“The Throne” (2015) is a Korean movie (#Kmovie) about Tragedy of Crown Prince Sado / 사도세자” starring Song Kang-Ho and Yoo Ah-In.

This is the second installment of the Featurette series for the Korean movie “The Throne” (2015).

Hello. This is Prof. AKIA and I am trying to lead up to my review of “The Throne” (2015) with related articles. The first one laid out the foundation of what I am trying to do. I tried to explain the dominance of “Royal” tales in Korean fictional output.

This Featurette will go over the Top 3 Pop-Culturally Influential Royal Tales.

Yes, I know that they are many other famous royal tales specific to the Joseon Dynasty.

Joseon Dynasty
조선 왕조

I think there are about 7 or so Top well known ones.

However, many of those stories are stuck in the time period they are set in. For examples…

(A) The founding tale of the Joseon Dynasty by …

Yi Seong-gye or Taejo
이성계 또는 태조

…is a well-known interesting and complicated story. Many Korean dramas such as “Shin Don” (2005) and “Jeong Do-jeon” (2014) are based on or include this story. It is a story of a rise from humble beginning. It is a story of a death of one dynasty and the birth of another. It is a story of the fundamental shift of the ruling class in a region. There are some meaty stuff here to play with. Think of it as the story of how Carolingian dynasty came into being.

(B) The story of the great king Sejong is also quite interesting. He is the one credited for creating the Korean language and heading the first and only true golden age of Joseon after all.

Sejong  & Korean
세종     & 한글

It is well known and the tale has also been portrayed in shows such as “Tree With Deep Roots” (2011). This is not surprising as he is the most popular king in every survey taken over the last few decades here in Korea.

However, these stories do not had much direct impact on non-historical piece Korean stories of today. There are no modern versions of the Joseon Dynasty founding tale. There are no modern versions of the king Sejong story.

Why is this?

You have to ask the following question to answer the one above:

Separate from their historical context and pandering to the insecurities of Koreans, what do those stories mean to Koreans of the present?

Most Koreans would come up empty. In regards to these stories, Koreans have only put efforts into imposing modernity on them. I mean reinterpreting them to suit the purposed of the present. Thus, historical stories end up as propaganda projects. Not much has been done in the opposite direction to graph these stories on the present.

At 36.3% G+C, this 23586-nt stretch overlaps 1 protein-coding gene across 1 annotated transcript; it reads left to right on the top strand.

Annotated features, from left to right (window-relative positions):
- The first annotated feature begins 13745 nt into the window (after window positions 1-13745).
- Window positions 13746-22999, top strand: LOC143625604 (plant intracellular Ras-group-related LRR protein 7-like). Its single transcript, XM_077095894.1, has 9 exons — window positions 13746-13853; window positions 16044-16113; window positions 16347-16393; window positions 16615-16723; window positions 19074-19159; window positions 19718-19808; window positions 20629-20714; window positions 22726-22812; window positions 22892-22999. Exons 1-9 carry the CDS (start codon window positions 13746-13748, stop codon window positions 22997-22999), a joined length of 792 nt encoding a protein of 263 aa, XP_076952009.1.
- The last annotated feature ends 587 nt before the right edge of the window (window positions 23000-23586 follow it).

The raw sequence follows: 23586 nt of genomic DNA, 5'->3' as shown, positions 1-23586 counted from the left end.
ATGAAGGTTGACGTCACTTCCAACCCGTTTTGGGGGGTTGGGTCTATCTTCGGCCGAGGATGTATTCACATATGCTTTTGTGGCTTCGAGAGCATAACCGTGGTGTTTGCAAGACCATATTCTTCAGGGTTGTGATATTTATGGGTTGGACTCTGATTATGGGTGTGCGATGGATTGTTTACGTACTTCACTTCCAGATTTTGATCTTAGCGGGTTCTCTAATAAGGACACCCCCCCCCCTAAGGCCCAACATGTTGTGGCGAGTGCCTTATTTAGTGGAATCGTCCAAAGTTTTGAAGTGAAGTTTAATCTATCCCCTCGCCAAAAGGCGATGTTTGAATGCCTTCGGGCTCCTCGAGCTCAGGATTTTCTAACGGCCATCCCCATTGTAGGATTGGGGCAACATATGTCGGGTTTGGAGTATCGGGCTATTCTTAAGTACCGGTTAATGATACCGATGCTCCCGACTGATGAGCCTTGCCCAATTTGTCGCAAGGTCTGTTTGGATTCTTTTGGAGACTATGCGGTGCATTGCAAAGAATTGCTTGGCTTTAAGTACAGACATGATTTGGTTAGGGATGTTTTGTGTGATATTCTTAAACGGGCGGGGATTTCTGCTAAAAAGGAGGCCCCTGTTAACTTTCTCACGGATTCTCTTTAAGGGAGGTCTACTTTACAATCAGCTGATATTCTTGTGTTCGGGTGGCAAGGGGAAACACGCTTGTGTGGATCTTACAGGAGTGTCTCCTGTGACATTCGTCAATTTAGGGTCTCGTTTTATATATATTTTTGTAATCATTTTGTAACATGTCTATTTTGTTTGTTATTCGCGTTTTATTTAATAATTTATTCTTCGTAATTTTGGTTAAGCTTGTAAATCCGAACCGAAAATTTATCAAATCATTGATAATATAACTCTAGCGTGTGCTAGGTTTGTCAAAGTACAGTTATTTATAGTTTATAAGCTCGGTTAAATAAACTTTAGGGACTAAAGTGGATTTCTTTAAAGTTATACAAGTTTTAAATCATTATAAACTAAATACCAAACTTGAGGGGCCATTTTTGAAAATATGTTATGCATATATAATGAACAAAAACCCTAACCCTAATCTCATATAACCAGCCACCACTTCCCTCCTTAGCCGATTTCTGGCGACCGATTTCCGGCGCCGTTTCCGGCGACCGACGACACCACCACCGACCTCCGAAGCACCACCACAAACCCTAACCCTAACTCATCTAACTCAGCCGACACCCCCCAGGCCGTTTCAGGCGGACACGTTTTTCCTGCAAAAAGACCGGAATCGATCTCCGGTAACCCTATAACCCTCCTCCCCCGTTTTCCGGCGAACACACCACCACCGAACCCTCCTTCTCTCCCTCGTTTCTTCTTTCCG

They have not been digested and absorbed into the wider Korean popular cultural output though the process of adaptation and influences. As a result, they lack universality. However, there are exceptions which I like to call the TOP 3 Culturally Influential Royal Tales have. While steeped in their historical contexts, these stories touch on the raw core of the human family experience that they can translate on personal level without much effort unlike the others that need a William Shakespeare to drill deep tot the core of the story.

TOP 3 Culturally Influential Royal Tales

So, the TOP 3….

I’ll not go into too much detail about each tale here even for the “Tragedy of Crown prince” tale. That is for the next article. The following is not ranked by sequence. It is more sequential.

# 1!
(A) “War of the Princes” tale (1398 AD, 1400 AD)
This tale could be seen as the Korean “War of the roses” but one that didn’t drag on for years. So, not that much like the English “War of the roses” after all but you get the picture. It was story about a civil war within the royal family that pitted the brother against brother… well half-brothers but that still counts…over the succession and the distribution of power.

This tales is set in the early years of the Joseon dynasty. For its founder, the founding of the Joseon dynasty ended up being a personal tragedy. He ascended to the throne in 1392AD and was de facto removed from power in 1398 by his 5th son or Taejong in a civil war led by the princes. During the two bouts of armed conflict, many of his sons ended up either dead or exiled.